@
Nietzsche and Buddhism: A Study in Nihilism and Ironic Affinities,
                       By Robert Morrison
 
Reviewed by JAMES L. FREDERICKS
The Journal of Religion
Vol.79 No.1(Jan 1999)
P.153
COPYRIGHT 1999 University of Chicago
@
           
            MORRISON, ROBERT G. Nietzsche and Buddhism: A Study in Nihilism and 
            Ironic Affinities. Oxford: Oxford University Press, 1997. 250 pp. 

            Any mention of Nietzsche necessarily raises the question of which 
            Nietzsche one has in mind. In recent years, French 
            deconstructionists have awarded him posthumous admission to the 
            Academie Francaise. Jaspers and then Kaufmann taught an earlier 
            generation to think of him as a prophet of existentialism. Robert 
            Morrison has made Nietzsche recognizable once again as a German 
            Romantic. More precisely, Morrison presents Nietzsche as a kind of 
            romantic guru: a teacher interested in spiritual practice. 
            Curiously, Morrison's return to Nietzsche's romanticism is made 
            possible by rereading him using Pali Buddhist thought. Morrison's 
            reading of Nietzsche is all the more intriguing when we note that 
            Nietzsche himself not only predicted the West's current interest in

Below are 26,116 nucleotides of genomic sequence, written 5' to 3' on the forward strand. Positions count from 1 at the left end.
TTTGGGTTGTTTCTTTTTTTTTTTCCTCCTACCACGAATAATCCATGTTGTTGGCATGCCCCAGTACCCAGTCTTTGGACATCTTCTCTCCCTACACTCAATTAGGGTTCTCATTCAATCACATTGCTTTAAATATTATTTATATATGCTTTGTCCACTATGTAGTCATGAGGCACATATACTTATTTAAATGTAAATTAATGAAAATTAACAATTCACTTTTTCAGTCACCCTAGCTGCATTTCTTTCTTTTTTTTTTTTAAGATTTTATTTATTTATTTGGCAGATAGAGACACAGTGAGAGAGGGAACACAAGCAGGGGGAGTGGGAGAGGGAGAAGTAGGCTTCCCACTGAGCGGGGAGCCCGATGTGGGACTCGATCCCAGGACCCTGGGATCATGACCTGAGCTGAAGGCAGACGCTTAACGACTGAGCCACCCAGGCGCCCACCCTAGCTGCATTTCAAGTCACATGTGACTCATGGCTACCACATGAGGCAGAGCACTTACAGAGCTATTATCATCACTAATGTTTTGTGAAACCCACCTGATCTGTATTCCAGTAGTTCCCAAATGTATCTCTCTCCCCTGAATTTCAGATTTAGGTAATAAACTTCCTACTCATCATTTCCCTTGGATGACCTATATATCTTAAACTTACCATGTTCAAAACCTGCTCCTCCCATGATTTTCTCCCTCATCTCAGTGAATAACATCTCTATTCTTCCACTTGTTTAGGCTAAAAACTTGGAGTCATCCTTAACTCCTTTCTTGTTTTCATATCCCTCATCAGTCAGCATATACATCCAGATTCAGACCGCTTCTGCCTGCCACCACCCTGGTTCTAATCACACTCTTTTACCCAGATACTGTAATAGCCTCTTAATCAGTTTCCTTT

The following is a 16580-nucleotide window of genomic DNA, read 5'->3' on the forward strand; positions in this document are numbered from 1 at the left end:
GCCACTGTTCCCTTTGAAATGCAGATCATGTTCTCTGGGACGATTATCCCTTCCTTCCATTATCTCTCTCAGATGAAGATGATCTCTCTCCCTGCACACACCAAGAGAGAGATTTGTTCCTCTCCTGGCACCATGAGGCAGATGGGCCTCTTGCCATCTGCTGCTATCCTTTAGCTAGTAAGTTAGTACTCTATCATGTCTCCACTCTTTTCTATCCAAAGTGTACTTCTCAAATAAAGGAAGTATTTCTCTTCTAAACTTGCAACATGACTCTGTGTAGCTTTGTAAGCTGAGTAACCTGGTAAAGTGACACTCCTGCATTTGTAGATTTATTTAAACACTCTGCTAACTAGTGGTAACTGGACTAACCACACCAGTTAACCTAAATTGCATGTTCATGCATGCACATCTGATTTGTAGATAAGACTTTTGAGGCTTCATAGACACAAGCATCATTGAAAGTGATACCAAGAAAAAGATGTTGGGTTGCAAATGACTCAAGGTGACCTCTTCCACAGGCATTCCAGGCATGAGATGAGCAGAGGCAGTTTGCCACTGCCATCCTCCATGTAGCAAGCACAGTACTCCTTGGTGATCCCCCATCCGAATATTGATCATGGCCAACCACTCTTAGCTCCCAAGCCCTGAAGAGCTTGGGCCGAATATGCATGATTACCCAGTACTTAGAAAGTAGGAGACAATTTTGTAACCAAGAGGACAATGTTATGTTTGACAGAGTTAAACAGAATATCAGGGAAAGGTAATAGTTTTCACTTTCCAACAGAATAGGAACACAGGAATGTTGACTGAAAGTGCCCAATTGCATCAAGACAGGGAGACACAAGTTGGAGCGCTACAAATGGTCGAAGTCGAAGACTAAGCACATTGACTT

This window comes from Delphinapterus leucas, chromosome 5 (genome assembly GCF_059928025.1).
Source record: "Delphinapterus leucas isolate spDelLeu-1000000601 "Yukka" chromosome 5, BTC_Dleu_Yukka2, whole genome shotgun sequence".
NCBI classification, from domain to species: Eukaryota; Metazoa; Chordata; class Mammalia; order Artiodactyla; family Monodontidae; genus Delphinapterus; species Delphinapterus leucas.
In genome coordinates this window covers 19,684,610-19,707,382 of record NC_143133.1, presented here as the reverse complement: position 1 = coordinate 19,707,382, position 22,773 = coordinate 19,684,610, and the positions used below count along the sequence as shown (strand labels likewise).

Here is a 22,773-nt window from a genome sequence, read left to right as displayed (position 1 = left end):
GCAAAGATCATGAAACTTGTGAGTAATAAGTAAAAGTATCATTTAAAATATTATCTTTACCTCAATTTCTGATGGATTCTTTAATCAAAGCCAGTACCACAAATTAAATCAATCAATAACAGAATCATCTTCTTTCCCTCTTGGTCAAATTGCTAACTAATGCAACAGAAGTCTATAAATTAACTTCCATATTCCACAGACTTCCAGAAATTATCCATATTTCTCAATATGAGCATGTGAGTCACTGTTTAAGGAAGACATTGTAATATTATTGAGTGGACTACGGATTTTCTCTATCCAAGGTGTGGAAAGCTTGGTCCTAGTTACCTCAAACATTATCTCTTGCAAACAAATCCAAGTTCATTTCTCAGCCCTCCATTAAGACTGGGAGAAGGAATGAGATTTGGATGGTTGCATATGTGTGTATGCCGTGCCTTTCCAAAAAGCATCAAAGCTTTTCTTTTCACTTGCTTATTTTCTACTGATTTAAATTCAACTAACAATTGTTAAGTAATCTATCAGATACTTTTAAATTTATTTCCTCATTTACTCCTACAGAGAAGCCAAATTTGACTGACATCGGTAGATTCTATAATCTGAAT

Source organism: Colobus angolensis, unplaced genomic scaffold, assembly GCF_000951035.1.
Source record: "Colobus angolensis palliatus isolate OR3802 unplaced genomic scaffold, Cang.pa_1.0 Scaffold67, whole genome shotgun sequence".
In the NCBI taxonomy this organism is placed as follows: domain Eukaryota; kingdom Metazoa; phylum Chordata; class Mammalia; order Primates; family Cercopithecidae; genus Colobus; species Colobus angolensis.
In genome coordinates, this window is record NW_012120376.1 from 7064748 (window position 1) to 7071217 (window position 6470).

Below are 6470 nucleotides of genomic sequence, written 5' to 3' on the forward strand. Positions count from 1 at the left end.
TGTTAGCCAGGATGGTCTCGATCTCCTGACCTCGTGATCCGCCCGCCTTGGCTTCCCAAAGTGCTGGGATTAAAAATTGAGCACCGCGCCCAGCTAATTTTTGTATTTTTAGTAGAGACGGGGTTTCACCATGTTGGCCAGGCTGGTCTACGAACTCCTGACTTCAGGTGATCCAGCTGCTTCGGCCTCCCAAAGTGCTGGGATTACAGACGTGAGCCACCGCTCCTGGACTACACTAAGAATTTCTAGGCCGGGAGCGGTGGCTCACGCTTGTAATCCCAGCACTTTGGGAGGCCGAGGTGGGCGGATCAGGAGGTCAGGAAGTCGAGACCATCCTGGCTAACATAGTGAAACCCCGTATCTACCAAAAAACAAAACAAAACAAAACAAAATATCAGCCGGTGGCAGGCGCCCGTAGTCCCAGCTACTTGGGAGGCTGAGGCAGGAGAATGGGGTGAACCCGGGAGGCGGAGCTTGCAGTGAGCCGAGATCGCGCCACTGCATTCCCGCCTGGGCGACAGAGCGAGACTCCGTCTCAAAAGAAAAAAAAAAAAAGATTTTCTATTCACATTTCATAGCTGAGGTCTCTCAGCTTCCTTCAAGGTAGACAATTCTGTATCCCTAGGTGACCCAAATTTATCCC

Buddhism, but he was ready with a harsh dismissal of it. With the 
            death of God, a weakened and degraded bourgeoisie will be attracted 
            to Buddhism's nihilism and passivity. Western dalliance with 
            Buddhism should be seen as a symptom of a cultural disease. For 
            Nietzsche, Buddhism's nihilism and passivity must be overcome by 
            means of the will to power. 
            In Morrison's view, Nietzsche was wrong about Buddhism as a form of 
            passive nihilism. In fact, Buddhism and Nietzsche bear "ironic 
            affinities" with one another. To highlight these affinities, 
            Morrison provides his readers with close textual comparisons 
            bringing together a multitude of Nietzsche's works with texts taken 
            from the Pali Buddhist canon. Morrison's attention is focused almost 
            exclusively on the correspondences between Nietzsche's ideas 
            regarding will to power and self-overcoming (Selbstuberwindung) and 
            the Buddhist notions of desire (tanha) and mind cultivation 
            (citta-bhavana). 
            In a godless universe, a world without any transcendent basis for 
            values, new values must be established through the assertion of 
            will. Nietzsche's notion of will, in Morrison's reading, is similar 
            to early Buddhist teachings regarding the transformation of tanha. 
            Rightly understood, the goal of Buddhist spiritual practice is not 
            to annihilate desire. Buddhism seeks the transformation of desire 
            from egocentric clinging to compassionate action. Tanha can thus be 
            either skillful or unskillful. This distinction is central to 
            Morrison's retrieval of Nietzsche. Like tanha, will to power can